Tuesday, August 16, 2022
Published 1 Year Ago on Sunday, Apr 11 2021 By Karim Husami
An Edinburgh-based business recently launched a Kickstarter campaign to help move into production of a technology to safeguard athletes against head injuries.
Based at the Edinburgh Business School (EBS) Incubator within Heriot-Watt University, the technology has been developed by start-up company HIT. The concept is wearable tech which measures and tracks head impact force in sport and recreational activities and is set to aid research and support informed decisions on the risk of brain injury.
Founder Euan Bowen, an avid rugby player, was inspired to develop the technology a teammate was injured. With brain injuries rarely reported, Bowen spotted a gap in the market for sportspeople to track brain health.
Bowen explained: “I found little technology available to monitor head impact, despite the severity of the issue across different sports.
“As a member of a rugby club in Edinburgh, I began researching and developing a project, working closely with the team to develop an initial prototype.”
Featuring a unique impact sensor, wearable across multiple sporting and activity applications, the device universally clips onto any helmet or halo headband, detecting g-force and recording impact via a companion app.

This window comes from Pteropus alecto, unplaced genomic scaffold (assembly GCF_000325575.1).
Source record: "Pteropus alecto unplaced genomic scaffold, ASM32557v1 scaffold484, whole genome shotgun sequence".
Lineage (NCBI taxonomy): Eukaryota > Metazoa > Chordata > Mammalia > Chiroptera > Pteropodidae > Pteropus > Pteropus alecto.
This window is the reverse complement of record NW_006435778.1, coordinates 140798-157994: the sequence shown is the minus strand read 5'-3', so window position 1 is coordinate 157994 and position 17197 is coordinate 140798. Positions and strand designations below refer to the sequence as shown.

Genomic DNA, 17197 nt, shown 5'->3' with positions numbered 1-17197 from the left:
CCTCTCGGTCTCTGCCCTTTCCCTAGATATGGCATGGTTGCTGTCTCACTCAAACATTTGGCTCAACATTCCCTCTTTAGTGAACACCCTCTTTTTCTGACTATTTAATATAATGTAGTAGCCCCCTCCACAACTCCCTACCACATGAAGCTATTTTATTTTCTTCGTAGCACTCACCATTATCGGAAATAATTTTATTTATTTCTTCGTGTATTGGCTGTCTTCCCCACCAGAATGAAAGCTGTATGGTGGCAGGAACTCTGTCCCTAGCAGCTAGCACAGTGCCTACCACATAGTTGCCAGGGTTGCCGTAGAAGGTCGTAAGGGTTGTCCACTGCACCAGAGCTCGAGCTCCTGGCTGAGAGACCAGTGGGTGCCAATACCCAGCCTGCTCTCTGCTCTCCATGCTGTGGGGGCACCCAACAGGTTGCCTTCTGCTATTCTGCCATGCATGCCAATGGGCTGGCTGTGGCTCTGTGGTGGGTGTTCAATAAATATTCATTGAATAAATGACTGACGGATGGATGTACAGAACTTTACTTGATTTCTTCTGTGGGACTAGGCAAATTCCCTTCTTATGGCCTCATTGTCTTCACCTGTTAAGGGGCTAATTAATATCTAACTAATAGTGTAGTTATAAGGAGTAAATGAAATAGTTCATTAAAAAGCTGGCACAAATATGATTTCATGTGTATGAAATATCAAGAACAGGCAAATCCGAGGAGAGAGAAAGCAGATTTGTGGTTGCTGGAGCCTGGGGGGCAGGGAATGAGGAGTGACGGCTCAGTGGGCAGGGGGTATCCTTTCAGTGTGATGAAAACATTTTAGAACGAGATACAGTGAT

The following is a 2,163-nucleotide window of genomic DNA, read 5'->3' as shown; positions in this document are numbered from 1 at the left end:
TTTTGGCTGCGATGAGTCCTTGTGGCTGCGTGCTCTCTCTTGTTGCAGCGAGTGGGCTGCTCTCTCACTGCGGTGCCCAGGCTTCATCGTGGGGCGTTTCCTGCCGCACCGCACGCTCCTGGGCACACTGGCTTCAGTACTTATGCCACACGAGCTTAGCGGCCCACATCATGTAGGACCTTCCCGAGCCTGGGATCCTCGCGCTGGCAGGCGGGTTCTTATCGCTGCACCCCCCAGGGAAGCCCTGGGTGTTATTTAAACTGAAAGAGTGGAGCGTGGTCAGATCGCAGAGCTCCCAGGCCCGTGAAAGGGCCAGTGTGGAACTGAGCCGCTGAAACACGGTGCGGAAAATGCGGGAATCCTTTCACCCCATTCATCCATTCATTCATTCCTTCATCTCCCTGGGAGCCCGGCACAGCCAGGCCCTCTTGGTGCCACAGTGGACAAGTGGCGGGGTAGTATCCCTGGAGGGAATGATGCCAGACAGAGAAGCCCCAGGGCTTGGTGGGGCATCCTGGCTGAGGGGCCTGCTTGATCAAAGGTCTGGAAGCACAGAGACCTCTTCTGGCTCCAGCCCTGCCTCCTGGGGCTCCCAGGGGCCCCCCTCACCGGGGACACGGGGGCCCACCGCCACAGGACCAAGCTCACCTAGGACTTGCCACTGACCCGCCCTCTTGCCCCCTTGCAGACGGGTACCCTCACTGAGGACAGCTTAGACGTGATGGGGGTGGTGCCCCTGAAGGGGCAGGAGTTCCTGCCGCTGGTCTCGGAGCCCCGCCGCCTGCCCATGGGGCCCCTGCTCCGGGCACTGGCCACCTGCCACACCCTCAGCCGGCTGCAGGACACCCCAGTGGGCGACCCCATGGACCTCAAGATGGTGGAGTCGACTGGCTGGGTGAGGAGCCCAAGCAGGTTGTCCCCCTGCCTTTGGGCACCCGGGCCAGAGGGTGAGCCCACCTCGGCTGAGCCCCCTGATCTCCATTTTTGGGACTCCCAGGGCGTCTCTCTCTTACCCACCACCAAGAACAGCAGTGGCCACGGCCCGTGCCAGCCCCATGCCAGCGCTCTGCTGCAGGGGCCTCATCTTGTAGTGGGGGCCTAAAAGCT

Using a traffic light system, the app records data and acts as an early warning notification for the user regarding the level of impact force recorded – highlighting the caution required in continued exercise.
“High impact sports are focusing increasingly on concussion mitigation with the Field – ‘Football’s Influence on Lifelong Health and Dementia Risk’ – study recently finding that former professionals are three and a half times more likely to die of dementia than the general population,” Bowen noted.
Kallum Russell, manager of the EBS Incubator said: “HIT Impact is a much-needed technology to track and support the current efforts to increase sports safety at a time when governing bodies across high impact sports are increasingly focused on minimizing head trauma.”
The current parliamentary inquiry into concussion recently heard evidence about the long-term implications of repetitive head trauma on sports people with MPs asking how sports could be made safer.
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